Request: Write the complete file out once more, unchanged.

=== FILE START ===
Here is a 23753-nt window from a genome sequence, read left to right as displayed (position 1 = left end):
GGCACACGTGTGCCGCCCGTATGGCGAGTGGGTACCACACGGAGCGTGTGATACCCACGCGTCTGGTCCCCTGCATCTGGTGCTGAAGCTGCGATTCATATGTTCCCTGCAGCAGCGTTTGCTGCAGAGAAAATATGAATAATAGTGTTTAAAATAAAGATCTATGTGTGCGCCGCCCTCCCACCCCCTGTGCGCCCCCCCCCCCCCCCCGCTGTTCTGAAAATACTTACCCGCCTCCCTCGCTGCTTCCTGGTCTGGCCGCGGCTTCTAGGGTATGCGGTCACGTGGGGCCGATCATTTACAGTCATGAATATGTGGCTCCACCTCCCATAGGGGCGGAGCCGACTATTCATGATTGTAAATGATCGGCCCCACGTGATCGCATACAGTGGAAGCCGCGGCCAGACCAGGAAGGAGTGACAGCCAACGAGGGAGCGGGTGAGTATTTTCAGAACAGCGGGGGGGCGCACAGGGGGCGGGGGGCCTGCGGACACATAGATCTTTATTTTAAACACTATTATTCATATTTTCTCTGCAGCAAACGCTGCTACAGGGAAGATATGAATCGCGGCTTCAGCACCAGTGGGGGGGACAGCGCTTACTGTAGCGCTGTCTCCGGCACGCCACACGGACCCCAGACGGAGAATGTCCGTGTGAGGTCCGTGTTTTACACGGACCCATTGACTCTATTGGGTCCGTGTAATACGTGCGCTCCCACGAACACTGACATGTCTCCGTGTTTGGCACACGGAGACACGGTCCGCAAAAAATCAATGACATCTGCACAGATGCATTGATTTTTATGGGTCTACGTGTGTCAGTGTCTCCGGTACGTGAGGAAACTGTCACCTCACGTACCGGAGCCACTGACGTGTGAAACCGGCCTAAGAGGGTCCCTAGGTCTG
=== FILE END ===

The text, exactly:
Here is a 23753-nt window from a genome sequence, read left to right as displayed (position 1 = left end):
GGCACACGTGTGCCGCCCGTATGGCGAGTGGGTACCACACGGAGCGTGTGATACCCACGCGTCTGGTCCCCTGCATCTGGTGCTGAAGCTGCGATTCATATGTTCCCTGCAGCAGCGTTTGCTGCAGAGAAAATATGAATAATAGTGTTTAAAATAAAGATCTATGTGTGCGCCGCCCTCCCACCCCCTGTGCGCCCCCCCCCCCCCCCCGCTGTTCTGAAAATACTTACCCGCCTCCCTCGCTGCTTCCTGGTCTGGCCGCGGCTTCTAGGGTATGCGGTCACGTGGGGCCGATCATTTACAGTCATGAATATGTGGCTCCACCTCCCATAGGGGCGGAGCCGACTATTCATGATTGTAAATGATCGGCCCCACGTGATCGCATACAGTGGAAGCCGCGGCCAGACCAGGAAGGAGTGACAGCCAACGAGGGAGCGGGTGAGTATTTTCAGAACAGCGGGGGGGCGCACAGGGGGCGGGGGGCCTGCGGACACATAGATCTTTATTTTAAACACTATTATTCATATTTTCTCTGCAGCAAACGCTGCTACAGGGAAGATATGAATCGCGGCTTCAGCACCAGTGGGGGGGACAGCGCTTACTGTAGCGCTGTCTCCGGCACGCCACACGGACCCCAGACGGAGAATGTCCGTGTGAGGTCCGTGTTTTACACGGACCCATTGACTCTATTGGGTCCGTGTAATACGTGCGCTCCCACGAACACTGACATGTCTCCGTGTTTGGCACACGGAGACACGGTCCGCAAAAAATCAATGACATCTGCACAGATGCATTGATTTTTATGGGTCTACGTGTGTCAGTGTCTCCGGTACGTGAGGAAACTGTCACCTCACGTACCGGAGCCACTGACGTGTGAAACCGGCCTAAGAGGGTCCCTAGGTCTG